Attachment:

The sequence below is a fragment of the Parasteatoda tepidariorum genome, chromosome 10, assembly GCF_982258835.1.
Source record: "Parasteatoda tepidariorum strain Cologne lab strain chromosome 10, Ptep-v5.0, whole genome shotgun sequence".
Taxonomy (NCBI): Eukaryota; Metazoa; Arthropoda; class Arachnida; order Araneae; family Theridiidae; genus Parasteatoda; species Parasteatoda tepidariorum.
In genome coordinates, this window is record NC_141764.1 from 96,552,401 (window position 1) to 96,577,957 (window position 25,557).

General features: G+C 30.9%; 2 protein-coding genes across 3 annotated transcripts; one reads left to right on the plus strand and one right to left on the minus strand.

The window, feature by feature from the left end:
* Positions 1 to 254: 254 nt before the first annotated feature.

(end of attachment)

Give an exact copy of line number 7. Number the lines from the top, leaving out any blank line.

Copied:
* Positions 1 to 254: 254 nt before the first annotated feature.